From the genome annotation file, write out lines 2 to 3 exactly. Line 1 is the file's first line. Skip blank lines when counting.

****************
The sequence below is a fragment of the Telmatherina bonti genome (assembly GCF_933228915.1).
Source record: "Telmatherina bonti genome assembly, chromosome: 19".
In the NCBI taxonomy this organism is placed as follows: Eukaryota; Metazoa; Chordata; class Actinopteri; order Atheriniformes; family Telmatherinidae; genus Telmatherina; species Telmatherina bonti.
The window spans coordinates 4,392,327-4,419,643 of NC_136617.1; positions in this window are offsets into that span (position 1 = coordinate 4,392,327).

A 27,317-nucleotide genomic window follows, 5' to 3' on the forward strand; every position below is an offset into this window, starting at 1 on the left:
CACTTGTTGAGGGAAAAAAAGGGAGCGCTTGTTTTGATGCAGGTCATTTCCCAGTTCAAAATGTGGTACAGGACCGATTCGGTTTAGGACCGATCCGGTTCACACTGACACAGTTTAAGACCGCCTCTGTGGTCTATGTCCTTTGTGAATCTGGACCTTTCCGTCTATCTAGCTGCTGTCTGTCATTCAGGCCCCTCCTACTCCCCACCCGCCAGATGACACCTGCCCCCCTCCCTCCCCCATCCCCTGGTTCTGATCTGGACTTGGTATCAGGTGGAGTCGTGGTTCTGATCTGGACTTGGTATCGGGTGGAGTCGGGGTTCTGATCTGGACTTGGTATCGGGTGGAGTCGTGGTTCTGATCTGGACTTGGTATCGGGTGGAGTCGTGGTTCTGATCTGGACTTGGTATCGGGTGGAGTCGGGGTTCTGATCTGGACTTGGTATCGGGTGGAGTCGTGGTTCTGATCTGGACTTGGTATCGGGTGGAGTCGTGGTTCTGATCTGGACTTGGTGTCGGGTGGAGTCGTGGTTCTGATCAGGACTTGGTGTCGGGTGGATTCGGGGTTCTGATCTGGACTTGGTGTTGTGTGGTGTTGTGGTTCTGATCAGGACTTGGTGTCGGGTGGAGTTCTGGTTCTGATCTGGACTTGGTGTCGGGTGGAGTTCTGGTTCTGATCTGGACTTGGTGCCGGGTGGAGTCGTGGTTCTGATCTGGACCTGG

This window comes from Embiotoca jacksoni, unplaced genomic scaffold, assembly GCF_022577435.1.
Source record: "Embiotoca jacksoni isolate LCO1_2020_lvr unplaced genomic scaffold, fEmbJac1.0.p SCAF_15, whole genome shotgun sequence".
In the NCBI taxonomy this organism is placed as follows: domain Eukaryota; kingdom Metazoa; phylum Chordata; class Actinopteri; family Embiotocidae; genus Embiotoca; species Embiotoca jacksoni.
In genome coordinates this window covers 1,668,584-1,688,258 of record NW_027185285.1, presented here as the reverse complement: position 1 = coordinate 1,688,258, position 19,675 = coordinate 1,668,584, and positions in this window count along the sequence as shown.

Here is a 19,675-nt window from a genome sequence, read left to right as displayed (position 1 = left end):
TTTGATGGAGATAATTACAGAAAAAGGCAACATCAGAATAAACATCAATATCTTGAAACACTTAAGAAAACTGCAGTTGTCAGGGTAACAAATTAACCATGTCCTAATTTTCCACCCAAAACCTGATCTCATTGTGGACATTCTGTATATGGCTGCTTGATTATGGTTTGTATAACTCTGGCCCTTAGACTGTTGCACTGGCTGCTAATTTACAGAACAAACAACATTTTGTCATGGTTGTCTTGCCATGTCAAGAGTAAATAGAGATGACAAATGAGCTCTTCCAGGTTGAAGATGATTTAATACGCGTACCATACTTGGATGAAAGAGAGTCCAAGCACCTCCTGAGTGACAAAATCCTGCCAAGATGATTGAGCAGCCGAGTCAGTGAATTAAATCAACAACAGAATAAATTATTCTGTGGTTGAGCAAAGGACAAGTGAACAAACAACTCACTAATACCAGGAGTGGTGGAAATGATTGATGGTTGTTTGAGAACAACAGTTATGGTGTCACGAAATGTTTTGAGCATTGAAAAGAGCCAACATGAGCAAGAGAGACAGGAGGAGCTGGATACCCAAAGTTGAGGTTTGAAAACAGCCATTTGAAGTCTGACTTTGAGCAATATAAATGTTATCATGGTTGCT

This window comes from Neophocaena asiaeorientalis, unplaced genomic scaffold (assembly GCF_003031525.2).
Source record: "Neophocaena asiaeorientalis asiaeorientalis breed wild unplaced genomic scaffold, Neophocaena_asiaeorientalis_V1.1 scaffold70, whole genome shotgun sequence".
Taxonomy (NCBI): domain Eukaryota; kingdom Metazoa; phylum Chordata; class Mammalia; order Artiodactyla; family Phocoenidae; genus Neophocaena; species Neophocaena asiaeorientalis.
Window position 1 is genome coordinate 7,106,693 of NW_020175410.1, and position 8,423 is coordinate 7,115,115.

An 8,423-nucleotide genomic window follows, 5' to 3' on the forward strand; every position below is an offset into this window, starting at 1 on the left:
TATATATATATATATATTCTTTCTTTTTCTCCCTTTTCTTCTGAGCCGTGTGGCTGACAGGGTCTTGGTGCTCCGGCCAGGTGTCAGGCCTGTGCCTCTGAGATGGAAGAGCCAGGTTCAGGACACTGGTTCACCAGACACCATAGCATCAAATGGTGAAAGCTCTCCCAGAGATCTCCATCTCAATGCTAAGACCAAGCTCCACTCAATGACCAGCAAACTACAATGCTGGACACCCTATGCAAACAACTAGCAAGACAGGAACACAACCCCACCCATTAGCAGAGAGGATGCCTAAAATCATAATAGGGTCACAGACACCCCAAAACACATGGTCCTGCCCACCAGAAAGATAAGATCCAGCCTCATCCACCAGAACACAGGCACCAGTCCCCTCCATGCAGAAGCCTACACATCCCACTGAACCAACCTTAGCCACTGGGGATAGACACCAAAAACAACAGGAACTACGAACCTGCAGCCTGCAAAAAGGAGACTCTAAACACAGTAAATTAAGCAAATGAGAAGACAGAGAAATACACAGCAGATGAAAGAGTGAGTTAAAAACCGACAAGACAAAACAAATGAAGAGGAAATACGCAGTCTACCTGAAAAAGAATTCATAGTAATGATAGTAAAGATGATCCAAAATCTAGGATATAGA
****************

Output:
Source record: "Telmatherina bonti genome assembly, chromosome: 19".
In the NCBI taxonomy this organism is placed as follows: Eukaryota; Metazoa; Chordata; class Actinopteri; order Atheriniformes; family Telmatherinidae; genus Telmatherina; species Telmatherina bonti.